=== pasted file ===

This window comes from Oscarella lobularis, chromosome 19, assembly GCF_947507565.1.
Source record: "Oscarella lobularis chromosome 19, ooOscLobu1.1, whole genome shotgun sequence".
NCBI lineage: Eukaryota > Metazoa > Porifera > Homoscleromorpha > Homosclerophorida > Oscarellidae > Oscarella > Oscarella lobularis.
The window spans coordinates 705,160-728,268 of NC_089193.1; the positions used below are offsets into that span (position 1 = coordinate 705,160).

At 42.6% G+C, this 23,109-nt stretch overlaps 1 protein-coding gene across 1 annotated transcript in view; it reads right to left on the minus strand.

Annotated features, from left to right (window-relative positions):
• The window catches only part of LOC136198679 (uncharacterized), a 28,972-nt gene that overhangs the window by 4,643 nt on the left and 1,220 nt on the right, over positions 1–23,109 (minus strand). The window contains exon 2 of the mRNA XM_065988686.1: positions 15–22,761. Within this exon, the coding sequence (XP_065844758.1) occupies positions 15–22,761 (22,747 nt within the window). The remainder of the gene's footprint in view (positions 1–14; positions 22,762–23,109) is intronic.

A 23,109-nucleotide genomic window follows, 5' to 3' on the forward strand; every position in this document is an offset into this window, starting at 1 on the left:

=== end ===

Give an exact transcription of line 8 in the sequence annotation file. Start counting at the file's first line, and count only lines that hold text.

A 23,109-nucleotide genomic window follows, 5' to 3' on the forward strand; every position in this document is an offset into this window, starting at 1 on the left: